Because I had published prior to having a book accepted by Deseret Book back in 2006, I thought I understood what an editor's job was. I thought they managed the production of the book and asked a couple of clarifying questions. At Deseret Book, however, it was very different. First off, I was assigned a Production Manager, this is the person who coordinates all the different aspects of my book--editing, cover, production schedule, marketing, etc. The remarkable Jana Erickson was the Production Manger assigned to me. Under her, I was assigned an editor whose job it was to make my book more awesome.
With my first book, the editor gave me a list of things I needed to fix. (I think my first editor was Emily Watts. I'll check when I get home or if someone has a copy of Unsung Lullaby hanging around, maybe you can check for me.) It was highly stressful and made me think my book must not have been that great. But they had accepted it, and I so wanted them to love me, and so I made most of the changes. I had one point I didn't agree with and I wrote a very long and involved explanation of why I couldn't change this one thing. They responded with "Good point. Leave it." Not too bad.
With my second book, I had a new editor, Jay Parry I think, and fully expected not to have any revisions. Surely the feedback I had with that first book was a fluke, right? And this book was perfect. In reality, I had three times the revisions for Sheep's Clothing to the point where I cried when I got the feedback, sure there was no way I could make it work. The things they wanted changed would change too much. I talked to Jana, she gave me some suggestions, I boo-hooed to my husband and friends and then I went in to make the changes. They didn't end up being as intense as I thought, I had to fix some motivations, add a few scenes and clarify some details. It did make some big changes to the book, but the book was much better for it.
My third book with Deseret Book (Her Good Name) was the first one I did with Lisa Mangum. I knew Lisa before this, she is a huge supporter of the Utah writing community and had been at several conferences I'd attended. She was the "face" of Deseret Book and Shadow Mountain that I knew when I was first accepted by them. Our paths had crossed, but she made me nervous. First, she's very tall--I am short--and tall people have always intimidated me. Second, she's very confident and while I second guess myself a lot, she never seemed to. Third, she's a smarty-pants--anyone who has a college degree directly tied to writing in some way, is a smarty-pants in my mind, it's not a derogatory term--and I am not. I am a "street" writer, you could say, and she is an educated, confident, tall woman. I had listened to her talk to other writers, listened to her presentations and though I liked her a lot and admired much about her, she still made me nervous. All that said, I was so excited to have her as my editor. Because I knew her and I knew she knew her stuff (edit that sentance, Lisa--3 knews!) I also knew (4!) that she would be good for me. And she was.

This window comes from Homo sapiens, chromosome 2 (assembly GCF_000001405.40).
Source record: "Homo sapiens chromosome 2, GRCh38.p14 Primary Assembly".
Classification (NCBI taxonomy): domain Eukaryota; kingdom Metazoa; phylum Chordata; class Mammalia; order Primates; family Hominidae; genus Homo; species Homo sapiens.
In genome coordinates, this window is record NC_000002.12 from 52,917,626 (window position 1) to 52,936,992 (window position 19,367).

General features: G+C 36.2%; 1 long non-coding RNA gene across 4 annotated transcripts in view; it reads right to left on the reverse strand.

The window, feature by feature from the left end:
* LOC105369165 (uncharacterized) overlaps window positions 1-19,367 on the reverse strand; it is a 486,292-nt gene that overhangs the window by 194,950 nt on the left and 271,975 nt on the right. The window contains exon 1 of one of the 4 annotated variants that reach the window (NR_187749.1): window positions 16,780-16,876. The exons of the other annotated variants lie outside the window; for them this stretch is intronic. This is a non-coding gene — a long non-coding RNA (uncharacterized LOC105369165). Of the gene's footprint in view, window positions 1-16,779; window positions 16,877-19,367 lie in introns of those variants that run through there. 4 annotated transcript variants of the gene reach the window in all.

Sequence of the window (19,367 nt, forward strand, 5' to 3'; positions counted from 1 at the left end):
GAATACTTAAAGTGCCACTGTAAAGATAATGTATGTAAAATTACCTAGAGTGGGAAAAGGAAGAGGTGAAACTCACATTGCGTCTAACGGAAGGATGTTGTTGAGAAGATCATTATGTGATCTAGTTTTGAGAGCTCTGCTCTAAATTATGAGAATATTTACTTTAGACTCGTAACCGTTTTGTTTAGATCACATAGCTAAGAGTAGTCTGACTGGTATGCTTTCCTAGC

Intimidation aside, I had something different with Lisa than I'd had with my other editors. We were industy-friends and I trusted her expertise. Trust, within a publishing relationship is huge. Yes, there are contracts and legal assignments that it's good to have trust with, but the process of taking your brain child and building a body around that soul is big stuff, and trusting the people who are helping you make this creation is important. Not that I didn't trust my previous editors, but because I knew Lisa it was different. I know without a doubt that she is making my books, and in the process, me, better.